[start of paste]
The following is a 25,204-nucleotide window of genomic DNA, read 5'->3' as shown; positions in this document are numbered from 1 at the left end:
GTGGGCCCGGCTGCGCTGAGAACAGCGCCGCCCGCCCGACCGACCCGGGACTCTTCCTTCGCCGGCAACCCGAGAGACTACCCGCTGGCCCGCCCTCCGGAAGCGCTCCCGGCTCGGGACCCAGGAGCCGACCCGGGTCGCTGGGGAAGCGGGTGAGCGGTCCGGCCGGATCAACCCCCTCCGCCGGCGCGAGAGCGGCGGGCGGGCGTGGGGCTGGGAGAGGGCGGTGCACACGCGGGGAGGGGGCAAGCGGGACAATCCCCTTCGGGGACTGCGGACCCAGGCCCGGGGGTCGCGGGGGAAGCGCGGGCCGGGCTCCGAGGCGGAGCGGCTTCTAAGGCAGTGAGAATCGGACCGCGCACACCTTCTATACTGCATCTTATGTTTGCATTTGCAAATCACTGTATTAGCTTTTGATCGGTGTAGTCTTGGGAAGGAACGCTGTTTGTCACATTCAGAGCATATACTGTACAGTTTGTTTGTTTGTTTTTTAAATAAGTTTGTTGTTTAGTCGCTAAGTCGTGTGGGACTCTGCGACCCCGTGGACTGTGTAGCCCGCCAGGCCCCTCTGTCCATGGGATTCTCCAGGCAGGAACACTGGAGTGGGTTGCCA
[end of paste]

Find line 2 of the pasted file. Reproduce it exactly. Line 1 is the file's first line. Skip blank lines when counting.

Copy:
GTGGGCCCGGCTGCGCTGAGAACAGCGCCGCCCGCCCGACCGACCCGGGACTCTTCCTTCGCCGGCAACCCGAGAGACTACCCGCTGGCCCGCCCTCCGGAAGCGCTCCCGGCTCGGGACCCAGGAGCCGACCCGGGTCGCTGGGGAAGCGGGTGAGCGGTCCGGCCGGATCAACCCCCTCCGCCGGCGCGAGAGCGGCGGGCGGGCGTGGGGCTGGGAGAGGGCGGTGCACACGCGGGGAGGGGGCAAGCGGGACAATCCCCTTCGGGGACTGCGGACCCAGGCCCGGGGGTCGCGGGGGAAGCGCGGGCCGGGCTCCGAGGCGGAGCGGCTTCTAAGGCAGTGAGAATCGGACCGCGCACACCTTCTATACTGCATCTTATGTTTGCATTTGCAAATCACTGTATTAGCTTTTGATCGGTGTAGTCTTGGGAAGGAACGCTGTTTGTCACATTCAGAGCATATACTGTACAGTTTGTTTGTTTGTTTTTTAAATAAGTTTGTTGTTTAGTCGCTAAGTCGTGTGGGACTCTGCGACCCCGTGGACTGTGTAGCCCGCCAGGCCCCTCTGTCCATGGGATTCTCCAGGCAGGAACACTGGAGTGGGTTGCCA